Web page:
Der Vasken's Sermon on June 16, 2019

Jun 18, 2019

In the name of the Father and of the Son and of the Holy Spirit.

An Honor, a Commitment, a Sacred Duty.

In anticipation of today, I tried to put a definition to the term "fatherhood" and this was what I came up with.  Fatherhood is an honor, a commitment, a sacred duty.  Today, from coast to coast all across the United States, Father's Day will be observed and that gives us a chance to reflect, with gratitude, the deeper meaning of fatherhood.  

If you think about it, the culture that surrounds our lives, especially the "Pop Culture," sometimes falls short on projecting fatherhood in the proper light.  And although I enjoy much of what "Pop Culture" has to offer, it often fails to treat fatherhood or motherhood or parenthood with the due respect or seriousness these divine institutions of our lives so deserve.

Fatherhood, motherhood and parenthood are riches given to us from God.

  • They are blessed by Heaven.
  • They are endorsed by God Himself.
  • And they are valuable to us far beyond anything that has to do with a biological meaning.
And so, as I said, if you think about it, the culture, that surrounds our lives, sometimes falls short on projecting fatherhood in the proper light.  When I grew up, like many of you, fatherhood in Pop Culture produced men of character.  Back then, fathers were respected.  They were respected for "carrying the mantle of the family" forward.  They were respected for their wise counsel or for their life experience.

Today, in stark contrast, in many of the images portrayed about fatherhood in Pop Culture, the father is either missing from the picture all together or the joke or the gag of every scenario imaginable.  Gone is the wise counselor.  Gone is the respect and honor and love.  And to me, that's simply a shame because, I know, these images enter too many good homes, and they affect the home in very unchristian ways.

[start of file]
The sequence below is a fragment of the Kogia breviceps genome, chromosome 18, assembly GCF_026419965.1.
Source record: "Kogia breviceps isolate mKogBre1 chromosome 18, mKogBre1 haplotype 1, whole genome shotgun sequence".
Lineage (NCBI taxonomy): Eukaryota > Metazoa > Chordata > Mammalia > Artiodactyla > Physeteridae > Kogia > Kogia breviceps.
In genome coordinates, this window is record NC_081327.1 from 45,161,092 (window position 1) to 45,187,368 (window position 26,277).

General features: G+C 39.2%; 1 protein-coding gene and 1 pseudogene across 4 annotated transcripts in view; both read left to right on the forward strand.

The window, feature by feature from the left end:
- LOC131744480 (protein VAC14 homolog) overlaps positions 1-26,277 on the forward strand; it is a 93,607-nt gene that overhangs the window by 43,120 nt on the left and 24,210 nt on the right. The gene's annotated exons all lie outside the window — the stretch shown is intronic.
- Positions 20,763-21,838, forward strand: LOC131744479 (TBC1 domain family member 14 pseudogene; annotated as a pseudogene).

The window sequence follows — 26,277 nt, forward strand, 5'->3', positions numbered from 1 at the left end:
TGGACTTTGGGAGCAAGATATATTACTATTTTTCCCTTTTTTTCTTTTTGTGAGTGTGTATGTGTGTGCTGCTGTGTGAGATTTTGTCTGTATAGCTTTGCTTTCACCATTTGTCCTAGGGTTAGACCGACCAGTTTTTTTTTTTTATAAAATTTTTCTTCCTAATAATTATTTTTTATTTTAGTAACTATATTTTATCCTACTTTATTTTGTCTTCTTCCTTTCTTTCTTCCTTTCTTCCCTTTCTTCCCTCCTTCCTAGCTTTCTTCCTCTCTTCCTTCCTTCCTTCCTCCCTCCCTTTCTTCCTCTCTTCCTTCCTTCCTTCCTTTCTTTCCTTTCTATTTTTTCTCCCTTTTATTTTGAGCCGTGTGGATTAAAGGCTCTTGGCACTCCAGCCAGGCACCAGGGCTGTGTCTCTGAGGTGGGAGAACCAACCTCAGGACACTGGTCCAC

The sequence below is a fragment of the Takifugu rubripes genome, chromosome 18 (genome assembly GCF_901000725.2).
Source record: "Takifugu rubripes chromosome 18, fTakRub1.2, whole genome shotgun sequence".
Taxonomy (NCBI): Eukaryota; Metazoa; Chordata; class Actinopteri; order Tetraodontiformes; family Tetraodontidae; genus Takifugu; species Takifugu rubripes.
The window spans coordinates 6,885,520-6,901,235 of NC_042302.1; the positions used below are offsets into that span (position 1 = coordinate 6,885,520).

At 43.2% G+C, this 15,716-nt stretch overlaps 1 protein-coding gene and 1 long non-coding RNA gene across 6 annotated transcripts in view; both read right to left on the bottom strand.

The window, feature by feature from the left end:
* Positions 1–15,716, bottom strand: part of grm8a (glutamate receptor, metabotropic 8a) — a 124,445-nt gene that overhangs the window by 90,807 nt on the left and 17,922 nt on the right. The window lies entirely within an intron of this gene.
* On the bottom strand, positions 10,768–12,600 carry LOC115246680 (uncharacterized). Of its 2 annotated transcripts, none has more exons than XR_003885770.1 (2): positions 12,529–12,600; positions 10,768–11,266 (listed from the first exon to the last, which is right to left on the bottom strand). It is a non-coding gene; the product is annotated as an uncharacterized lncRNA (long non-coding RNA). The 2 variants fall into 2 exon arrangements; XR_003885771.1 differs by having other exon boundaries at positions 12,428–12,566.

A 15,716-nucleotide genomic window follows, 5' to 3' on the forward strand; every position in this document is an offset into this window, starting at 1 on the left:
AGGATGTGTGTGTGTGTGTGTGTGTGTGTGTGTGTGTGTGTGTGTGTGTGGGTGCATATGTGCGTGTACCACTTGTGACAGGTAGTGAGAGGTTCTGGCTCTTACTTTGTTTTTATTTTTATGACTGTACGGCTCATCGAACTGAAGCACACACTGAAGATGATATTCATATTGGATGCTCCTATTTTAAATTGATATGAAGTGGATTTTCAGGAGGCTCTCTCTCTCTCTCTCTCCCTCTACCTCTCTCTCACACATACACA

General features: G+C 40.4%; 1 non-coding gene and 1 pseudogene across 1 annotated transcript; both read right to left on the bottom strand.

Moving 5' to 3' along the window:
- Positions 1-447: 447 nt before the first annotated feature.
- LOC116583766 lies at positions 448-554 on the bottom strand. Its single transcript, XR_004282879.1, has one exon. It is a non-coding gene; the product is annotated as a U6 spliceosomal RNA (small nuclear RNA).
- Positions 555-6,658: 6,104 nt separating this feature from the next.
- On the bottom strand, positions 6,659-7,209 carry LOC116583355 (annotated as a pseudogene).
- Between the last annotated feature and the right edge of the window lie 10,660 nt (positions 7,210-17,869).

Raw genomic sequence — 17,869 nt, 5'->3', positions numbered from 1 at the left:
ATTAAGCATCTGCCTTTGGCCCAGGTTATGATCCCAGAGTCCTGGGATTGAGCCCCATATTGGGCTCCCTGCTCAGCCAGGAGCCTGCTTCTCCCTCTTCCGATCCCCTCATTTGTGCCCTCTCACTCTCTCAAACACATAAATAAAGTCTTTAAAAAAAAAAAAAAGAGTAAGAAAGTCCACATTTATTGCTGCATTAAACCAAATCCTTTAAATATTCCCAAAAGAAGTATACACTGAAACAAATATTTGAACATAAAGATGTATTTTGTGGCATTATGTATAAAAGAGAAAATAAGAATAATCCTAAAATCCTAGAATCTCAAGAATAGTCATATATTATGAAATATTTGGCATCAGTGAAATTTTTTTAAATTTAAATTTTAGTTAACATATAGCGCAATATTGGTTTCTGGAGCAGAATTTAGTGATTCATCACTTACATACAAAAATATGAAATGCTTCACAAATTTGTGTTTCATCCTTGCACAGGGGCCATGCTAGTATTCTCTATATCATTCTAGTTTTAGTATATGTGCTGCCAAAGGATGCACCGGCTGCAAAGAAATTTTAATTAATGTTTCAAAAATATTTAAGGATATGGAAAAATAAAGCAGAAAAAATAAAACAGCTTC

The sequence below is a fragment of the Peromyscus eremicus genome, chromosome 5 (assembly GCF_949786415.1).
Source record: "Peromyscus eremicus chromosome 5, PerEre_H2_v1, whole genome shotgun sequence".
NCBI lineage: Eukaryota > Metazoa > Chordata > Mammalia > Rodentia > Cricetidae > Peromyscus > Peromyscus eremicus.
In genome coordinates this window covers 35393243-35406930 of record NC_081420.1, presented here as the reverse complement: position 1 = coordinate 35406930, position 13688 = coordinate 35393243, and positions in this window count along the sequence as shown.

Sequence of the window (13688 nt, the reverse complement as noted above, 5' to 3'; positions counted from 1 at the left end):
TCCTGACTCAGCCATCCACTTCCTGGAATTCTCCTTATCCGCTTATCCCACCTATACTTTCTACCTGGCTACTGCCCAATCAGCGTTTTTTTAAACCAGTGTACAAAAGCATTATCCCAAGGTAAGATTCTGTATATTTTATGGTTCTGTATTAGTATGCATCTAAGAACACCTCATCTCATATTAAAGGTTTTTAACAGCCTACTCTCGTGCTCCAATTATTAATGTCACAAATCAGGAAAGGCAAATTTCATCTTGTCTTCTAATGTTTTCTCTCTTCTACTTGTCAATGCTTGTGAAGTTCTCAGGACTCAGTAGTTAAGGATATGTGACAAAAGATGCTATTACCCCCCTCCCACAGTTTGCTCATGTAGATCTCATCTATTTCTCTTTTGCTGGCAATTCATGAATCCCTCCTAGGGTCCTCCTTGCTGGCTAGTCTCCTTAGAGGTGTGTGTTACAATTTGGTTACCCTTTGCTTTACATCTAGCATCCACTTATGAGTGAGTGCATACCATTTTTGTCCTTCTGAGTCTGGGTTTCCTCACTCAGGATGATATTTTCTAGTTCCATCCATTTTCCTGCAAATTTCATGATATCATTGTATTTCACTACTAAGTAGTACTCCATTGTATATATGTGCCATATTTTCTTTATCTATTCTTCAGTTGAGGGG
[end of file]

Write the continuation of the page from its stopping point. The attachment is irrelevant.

Today's image of fatherhood is very different (than it was in the past) than how the Armenian Church views fatherhood.  The Armenian Church places great reverence upon our fathers and mothers and to the role they play in the life of the family because, to no surprise to any of us, the Armenian Church values the parental role as vital in raising the Children of God in this world.

From time to time over the years, people have approached me to share a story, to share a joy in their life or to share a heartache they are dealing with.  But even more than sharing something, I am asked a number of questions--different questions from different people.  Sometimes those questions are unique and very specific; other times it is a question I have heard before.  

One of those more common questions deals with the Book on the altar where I stand during Badarak.  They have noticed that, during the Badarak, I read silently from the large Book that sits on the altar table.  And so, over the years, I have been asked a number of times what it is that I am reading while the choir sings and the deacons chant.  And so I briefly share with them that I am reading prayers on behalf of them and on behalf of everyone in church.

Through those prayers:

  • I pray over what  the chalice holds;
  • I pray over the Bread and the Wine;
  • I pray for the living and the dead;
  • I pray for their forgiveness;
  • I pray for the Intercession of the Saints;
  • And I pray for the Angels of God to guard us all.
Today, I want to end by sharing a short portion of those prayers.  This prayer speaks about fatherhood, but first, let me say this.  The greatest tribute we pay to fatherhood lies in the way we apply the word "Father" to God.  Christians were the first people of the world to call God "Our Father" and that's a privilege and that is beautifully conveyed in this private prayer of the Badarak. 

Listen to the words:  "God of truth and Father of mercy, we are grateful that you have exalted us above  even the patriarchs of the Old Testament.  For you were called 'God' by them, but You are pleased to be called 'Father' by us."  The priest recites this prayer right before the congregation sings the "Hayr Mer" Lord's Prayer, reminding us that it was Jesus Christ Himself, Who taught us to call God "Our Father."  And when we think of God in terms of His Fatherhood, we should understand "godliness" to be "the duty" to which all fathers are called. 

Today, let's thank the fathers, who bless our lives and let's honor those fathers, who have departed this world.  Their role, their duty, comes from the image of God Himself.  And let's remember we become stronger families when we allow the fatherhood of God to enter our homes.  So on this Father's Day, ask yourself:

  • Do you take time to pray each day?
  • And in that time of prayer, do you ask God to help you and your family reflect His Love?
Happy Father's Day to all our dads.

Amen.